"Courses are of very basic level," said one respondent. "They are taken just to meet requirements and not for competency reasons." Another wrote, "Courses should be taught by experts in their fields and not merely by individuals [who] learned the materials for the sake of teaching them."

Value—Continuing education is mainly thought of in the sense of learning about a new concept or method. It is then perceived as a value-added activity for which time and money are invested. Because of the seriousness of the professionals about these two limited resources, participating in MCE courses must also add value to reap a return on that investment.

"When the only two pre-requisites for obtaining CEU’s are 1) pay the fee, and 2) attend the class (or fill-out the take-home test for Internet courses), then the whole process is a joke that wastes time and money," stated a survey respondent. "I want to know new things and will willingly take interesting courses applicable to my work," said another, "but it is a farce to spend time and money to take meaningless courses just to satisfy mandatory CEU requirements."

Effectiveness—The essence of the debate regarding the policy of MCE lies in the effectiveness of such a policy in meeting its declared objectives. The concept of continuing education is perhaps the most well received concept among professionals because they recognize its benefits and positive impact on their personal and professional lives. Many professionals, however, question the effectiveness of mandating continuing education. This questioning is in line with the adult learning theory that generally posits that professionals should be free to choose the time, place, and topic of the material to be learned. The following comments about effectiveness reveal the true picture of how these professionals perceive the MCE policy:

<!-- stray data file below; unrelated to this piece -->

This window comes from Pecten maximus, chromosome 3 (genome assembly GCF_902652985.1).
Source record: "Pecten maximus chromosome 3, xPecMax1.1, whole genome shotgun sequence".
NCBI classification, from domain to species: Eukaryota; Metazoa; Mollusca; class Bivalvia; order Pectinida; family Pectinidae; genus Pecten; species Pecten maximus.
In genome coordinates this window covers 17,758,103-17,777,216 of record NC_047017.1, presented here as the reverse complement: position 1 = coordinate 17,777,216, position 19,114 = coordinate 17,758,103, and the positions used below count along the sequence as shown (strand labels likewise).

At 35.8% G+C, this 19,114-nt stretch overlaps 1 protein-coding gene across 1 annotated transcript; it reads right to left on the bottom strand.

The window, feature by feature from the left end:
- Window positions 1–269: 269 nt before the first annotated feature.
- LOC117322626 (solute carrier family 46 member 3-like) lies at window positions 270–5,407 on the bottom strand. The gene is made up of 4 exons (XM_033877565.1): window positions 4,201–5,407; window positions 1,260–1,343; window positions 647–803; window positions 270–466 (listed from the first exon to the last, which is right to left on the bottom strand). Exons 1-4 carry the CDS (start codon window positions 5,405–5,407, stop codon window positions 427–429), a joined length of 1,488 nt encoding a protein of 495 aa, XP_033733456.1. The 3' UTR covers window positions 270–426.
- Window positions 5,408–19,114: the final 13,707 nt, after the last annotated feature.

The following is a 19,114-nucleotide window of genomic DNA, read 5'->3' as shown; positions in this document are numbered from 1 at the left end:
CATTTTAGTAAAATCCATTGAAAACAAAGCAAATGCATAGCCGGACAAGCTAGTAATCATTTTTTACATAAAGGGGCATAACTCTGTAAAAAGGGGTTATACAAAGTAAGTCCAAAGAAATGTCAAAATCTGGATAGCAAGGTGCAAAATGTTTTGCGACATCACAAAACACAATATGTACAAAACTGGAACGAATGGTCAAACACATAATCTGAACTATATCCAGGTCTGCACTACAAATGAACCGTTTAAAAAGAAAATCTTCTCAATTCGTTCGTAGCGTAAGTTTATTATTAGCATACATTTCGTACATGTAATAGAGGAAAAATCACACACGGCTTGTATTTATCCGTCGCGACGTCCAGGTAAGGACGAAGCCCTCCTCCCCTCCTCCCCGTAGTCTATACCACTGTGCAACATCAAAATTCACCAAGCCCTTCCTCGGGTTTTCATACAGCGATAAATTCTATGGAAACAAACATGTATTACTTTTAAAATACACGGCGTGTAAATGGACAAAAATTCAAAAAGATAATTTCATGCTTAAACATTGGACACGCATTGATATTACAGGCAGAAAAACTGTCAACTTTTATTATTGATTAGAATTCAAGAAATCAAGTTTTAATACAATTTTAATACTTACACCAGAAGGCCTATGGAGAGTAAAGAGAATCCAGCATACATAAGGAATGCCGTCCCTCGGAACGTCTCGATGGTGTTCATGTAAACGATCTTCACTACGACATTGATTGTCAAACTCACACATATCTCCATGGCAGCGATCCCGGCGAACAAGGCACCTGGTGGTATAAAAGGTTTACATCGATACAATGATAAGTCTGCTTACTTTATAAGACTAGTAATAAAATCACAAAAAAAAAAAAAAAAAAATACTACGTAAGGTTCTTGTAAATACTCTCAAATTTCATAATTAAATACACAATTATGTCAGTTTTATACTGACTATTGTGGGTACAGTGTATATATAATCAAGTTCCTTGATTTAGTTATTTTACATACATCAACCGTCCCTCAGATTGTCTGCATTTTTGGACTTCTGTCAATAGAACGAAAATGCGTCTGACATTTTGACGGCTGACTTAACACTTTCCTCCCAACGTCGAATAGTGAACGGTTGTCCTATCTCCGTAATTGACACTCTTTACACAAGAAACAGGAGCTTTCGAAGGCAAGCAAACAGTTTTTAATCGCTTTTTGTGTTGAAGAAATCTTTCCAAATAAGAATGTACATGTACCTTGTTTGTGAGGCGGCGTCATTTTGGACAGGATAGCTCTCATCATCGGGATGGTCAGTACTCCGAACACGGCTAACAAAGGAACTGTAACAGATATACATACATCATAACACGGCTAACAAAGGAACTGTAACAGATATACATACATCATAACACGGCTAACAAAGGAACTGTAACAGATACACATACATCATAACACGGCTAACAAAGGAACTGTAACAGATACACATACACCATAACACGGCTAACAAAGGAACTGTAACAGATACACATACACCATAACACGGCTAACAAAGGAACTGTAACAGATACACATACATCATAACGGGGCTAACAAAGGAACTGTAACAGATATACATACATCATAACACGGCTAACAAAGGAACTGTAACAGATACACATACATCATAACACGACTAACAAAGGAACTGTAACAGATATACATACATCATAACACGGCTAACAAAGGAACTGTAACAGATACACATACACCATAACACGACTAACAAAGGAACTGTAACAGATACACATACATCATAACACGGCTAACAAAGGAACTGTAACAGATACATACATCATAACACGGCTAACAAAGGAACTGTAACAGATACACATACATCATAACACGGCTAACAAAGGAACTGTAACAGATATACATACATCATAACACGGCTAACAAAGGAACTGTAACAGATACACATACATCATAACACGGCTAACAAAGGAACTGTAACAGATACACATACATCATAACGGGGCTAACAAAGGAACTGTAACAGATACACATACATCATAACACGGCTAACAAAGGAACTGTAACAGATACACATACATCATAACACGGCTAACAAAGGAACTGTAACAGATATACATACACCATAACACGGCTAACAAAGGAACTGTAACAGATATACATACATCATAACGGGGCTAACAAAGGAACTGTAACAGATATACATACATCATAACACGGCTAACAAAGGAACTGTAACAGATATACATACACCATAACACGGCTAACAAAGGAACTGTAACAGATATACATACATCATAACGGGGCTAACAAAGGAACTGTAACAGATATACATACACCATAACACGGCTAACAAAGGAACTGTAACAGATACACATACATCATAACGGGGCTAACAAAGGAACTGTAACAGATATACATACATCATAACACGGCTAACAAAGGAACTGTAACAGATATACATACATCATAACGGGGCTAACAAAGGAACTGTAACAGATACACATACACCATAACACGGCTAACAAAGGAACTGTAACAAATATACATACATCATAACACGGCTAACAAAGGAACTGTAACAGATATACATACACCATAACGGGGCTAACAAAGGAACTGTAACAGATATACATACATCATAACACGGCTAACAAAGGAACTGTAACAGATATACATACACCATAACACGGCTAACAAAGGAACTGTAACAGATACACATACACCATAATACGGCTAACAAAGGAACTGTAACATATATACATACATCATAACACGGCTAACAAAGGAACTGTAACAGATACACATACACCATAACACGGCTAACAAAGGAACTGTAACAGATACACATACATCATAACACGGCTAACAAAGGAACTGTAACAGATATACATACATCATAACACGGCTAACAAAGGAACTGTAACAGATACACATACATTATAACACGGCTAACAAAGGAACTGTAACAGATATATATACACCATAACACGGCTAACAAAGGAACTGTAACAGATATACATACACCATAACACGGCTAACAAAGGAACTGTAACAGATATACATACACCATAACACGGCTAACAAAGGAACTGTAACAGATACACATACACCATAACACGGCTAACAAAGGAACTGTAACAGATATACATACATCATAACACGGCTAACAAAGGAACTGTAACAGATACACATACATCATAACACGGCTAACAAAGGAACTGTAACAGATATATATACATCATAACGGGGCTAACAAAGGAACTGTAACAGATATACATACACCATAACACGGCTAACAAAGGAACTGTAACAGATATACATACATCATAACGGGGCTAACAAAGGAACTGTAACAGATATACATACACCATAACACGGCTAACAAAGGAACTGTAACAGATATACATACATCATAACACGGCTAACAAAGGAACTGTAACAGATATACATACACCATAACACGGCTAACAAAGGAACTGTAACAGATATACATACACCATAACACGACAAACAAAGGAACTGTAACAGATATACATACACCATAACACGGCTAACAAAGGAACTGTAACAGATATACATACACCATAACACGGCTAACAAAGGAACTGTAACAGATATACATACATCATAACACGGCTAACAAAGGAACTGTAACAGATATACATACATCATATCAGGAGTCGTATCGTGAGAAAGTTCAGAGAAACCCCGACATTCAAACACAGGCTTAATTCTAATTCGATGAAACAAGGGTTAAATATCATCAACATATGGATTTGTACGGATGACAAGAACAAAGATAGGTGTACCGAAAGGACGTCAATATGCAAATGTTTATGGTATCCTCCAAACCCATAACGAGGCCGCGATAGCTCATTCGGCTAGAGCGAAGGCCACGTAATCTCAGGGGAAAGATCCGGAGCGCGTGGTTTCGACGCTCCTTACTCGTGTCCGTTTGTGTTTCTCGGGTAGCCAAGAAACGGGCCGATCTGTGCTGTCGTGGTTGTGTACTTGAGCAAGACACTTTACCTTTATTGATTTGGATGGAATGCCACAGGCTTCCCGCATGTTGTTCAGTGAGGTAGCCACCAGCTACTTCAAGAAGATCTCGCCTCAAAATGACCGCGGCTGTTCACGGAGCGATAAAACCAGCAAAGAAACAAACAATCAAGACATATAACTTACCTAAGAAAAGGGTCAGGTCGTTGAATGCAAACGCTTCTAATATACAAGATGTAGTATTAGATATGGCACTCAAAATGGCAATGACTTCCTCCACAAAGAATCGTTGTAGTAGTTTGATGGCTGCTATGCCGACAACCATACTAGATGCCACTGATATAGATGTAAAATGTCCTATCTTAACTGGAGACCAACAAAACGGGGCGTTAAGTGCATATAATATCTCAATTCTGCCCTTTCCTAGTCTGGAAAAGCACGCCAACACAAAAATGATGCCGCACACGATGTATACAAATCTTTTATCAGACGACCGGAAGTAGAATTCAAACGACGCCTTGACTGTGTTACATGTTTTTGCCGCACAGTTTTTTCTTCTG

• "Do you really think they can ensure competency year after year for every engineer and surveyor? That’s an idea that makes politicians look good but is impossible to pull off in reality."
  • "Engineers are held from effectively serving society due to spending our resourses satisfying government regulations and regulators (which I agree are necessary) instead of producing more economical and effective design."
  • "Competency is a self-driven goal. Ethics and integrity are individual traits that MCE could not teach."
  • "Incompetent and unethical engineers will ultimately be weeded out by enforcement of state registration boards or lawsuits."
  • "[MCE] allows lawmakers to pound their chests, proclaiming they’ve made the public safer, while course providers benefit from ever-increasing fees."
  • "You cannot really believe that 15 PDH hours per year is going to be the difference between competence and incompetence. Why do we take the P.E. license exam at all if you can pass it and still be considered incompetent? Maybe we should look more closely at the license exams. Are they too easy?"
  • "I stood before the Indiana State Board earlier this year and objected to the adoption of mandatory continuing education. I asked the board one simple question which no-one could answer: ’Is there any quantifiable evidence to substantiate that mandatory continuing education has had any positive tangible benefit to either the profession or the general public in any state in which it has been adopted?’"

Recommendations